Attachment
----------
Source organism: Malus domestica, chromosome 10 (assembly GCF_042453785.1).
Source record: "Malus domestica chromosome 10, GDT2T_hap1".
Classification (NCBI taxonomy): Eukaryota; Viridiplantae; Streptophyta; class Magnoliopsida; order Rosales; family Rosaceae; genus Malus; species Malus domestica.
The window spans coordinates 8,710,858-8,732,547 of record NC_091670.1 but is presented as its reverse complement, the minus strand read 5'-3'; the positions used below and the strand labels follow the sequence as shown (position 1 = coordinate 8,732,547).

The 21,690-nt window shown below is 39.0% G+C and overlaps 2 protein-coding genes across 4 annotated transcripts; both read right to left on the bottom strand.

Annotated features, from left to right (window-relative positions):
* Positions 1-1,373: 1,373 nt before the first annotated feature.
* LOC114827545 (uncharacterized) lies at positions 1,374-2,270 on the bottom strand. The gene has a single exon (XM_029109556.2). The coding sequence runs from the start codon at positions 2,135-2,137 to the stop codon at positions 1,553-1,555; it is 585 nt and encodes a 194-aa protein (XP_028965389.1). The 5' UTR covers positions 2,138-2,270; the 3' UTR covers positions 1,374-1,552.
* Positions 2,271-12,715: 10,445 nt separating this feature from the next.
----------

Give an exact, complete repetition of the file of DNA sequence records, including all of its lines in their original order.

Source organism: Malus domestica, chromosome 10 (assembly GCF_042453785.1).
Source record: "Malus domestica chromosome 10, GDT2T_hap1".
Classification (NCBI taxonomy): Eukaryota; Viridiplantae; Streptophyta; class Magnoliopsida; order Rosales; family Rosaceae; genus Malus; species Malus domestica.
The window spans coordinates 8,710,858-8,732,547 of record NC_091670.1 but is presented as its reverse complement, the minus strand read 5'-3'; the positions used below and the strand labels follow the sequence as shown (position 1 = coordinate 8,732,547).

The 21,690-nt window shown below is 39.0% G+C and overlaps 2 protein-coding genes across 4 annotated transcripts; both read right to left on the bottom strand.

Annotated features, from left to right (window-relative positions):
* Positions 1-1,373: 1,373 nt before the first annotated feature.
* LOC114827545 (uncharacterized) lies at positions 1,374-2,270 on the bottom strand. The gene has a single exon (XM_029109556.2). The coding sequence runs from the start codon at positions 2,135-2,137 to the stop codon at positions 1,553-1,555; it is 585 nt and encodes a 194-aa protein (XP_028965389.1). The 5' UTR covers positions 2,138-2,270; the 3' UTR covers positions 1,374-1,552.
* Positions 2,271-12,715: 10,445 nt separating this feature from the next.